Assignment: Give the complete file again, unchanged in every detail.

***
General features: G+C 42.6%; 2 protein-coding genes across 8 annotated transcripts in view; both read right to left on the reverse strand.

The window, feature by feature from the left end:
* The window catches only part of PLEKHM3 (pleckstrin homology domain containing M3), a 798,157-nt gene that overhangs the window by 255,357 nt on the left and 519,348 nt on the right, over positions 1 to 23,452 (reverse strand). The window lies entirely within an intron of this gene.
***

General features: G+C 42.6%; 2 protein-coding genes across 8 annotated transcripts in view; both read right to left on the reverse strand.

The window, feature by feature from the left end:
* The window catches only part of PLEKHM3 (pleckstrin homology domain containing M3), a 798,157-nt gene that overhangs the window by 255,357 nt on the left and 519,348 nt on the right, over positions 1 to 23,452 (reverse strand). The window lies entirely within an intron of this gene.